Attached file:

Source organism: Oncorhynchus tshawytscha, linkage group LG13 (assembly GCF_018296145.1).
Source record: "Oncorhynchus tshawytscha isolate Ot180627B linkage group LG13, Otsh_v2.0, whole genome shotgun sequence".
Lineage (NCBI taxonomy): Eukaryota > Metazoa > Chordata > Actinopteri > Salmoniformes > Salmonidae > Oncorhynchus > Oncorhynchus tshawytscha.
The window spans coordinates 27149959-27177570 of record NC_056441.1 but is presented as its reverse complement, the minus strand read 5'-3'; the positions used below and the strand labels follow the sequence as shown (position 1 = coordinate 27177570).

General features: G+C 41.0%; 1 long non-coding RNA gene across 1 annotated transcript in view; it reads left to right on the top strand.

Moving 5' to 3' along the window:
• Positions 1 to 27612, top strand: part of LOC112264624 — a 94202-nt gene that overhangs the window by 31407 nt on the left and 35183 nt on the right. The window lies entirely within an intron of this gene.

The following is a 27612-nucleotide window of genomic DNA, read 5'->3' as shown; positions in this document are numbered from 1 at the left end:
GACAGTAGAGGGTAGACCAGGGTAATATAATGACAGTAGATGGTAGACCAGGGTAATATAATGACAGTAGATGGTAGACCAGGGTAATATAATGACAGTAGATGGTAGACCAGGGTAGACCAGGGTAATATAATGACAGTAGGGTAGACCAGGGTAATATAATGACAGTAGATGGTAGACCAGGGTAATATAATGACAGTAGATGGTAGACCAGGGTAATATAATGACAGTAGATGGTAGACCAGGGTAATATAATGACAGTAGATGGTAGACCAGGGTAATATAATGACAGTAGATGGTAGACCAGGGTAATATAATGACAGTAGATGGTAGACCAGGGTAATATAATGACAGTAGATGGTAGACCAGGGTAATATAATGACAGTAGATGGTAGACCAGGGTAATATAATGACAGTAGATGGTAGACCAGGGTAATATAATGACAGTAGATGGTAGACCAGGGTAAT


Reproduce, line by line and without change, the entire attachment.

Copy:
Source organism: Oncorhynchus tshawytscha, linkage group LG13 (assembly GCF_018296145.1).
Source record: "Oncorhynchus tshawytscha isolate Ot180627B linkage group LG13, Otsh_v2.0, whole genome shotgun sequence".
Lineage (NCBI taxonomy): Eukaryota > Metazoa > Chordata > Actinopteri > Salmoniformes > Salmonidae > Oncorhynchus > Oncorhynchus tshawytscha.
The window spans coordinates 27149959-27177570 of record NC_056441.1 but is presented as its reverse complement, the minus strand read 5'-3'; the positions used below and the strand labels follow the sequence as shown (position 1 = coordinate 27177570).

General features: G+C 41.0%; 1 long non-coding RNA gene across 1 annotated transcript in view; it reads left to right on the top strand.

Moving 5' to 3' along the window:
• Positions 1 to 27612, top strand: part of LOC112264624 — a 94202-nt gene that overhangs the window by 31407 nt on the left and 35183 nt on the right. The window lies entirely within an intron of this gene.

The following is a 27612-nucleotide window of genomic DNA, read 5'->3' as shown; positions in this document are numbered from 1 at the left end:
GACAGTAGAGGGTAGACCAGGGTAATATAATGACAGTAGATGGTAGACCAGGGTAATATAATGACAGTAGATGGTAGACCAGGGTAATATAATGACAGTAGATGGTAGACCAGGGTAGACCAGGGTAATATAATGACAGTAGGGTAGACCAGGGTAATATAATGACAGTAGATGGTAGACCAGGGTAATATAATGACAGTAGATGGTAGACCAGGGTAATATAATGACAGTAGATGGTAGACCAGGGTAATATAATGACAGTAGATGGTAGACCAGGGTAATATAATGACAGTAGATGGTAGACCAGGGTAATATAATGACAGTAGATGGTAGACCAGGGTAATATAATGACAGTAGATGGTAGACCAGGGTAATATAATGACAGTAGATGGTAGACCAGGGTAATATAATGACAGTAGATGGTAGACCAGGGTAATATAATGACAGTAGATGGTAGACCAGGGTAAT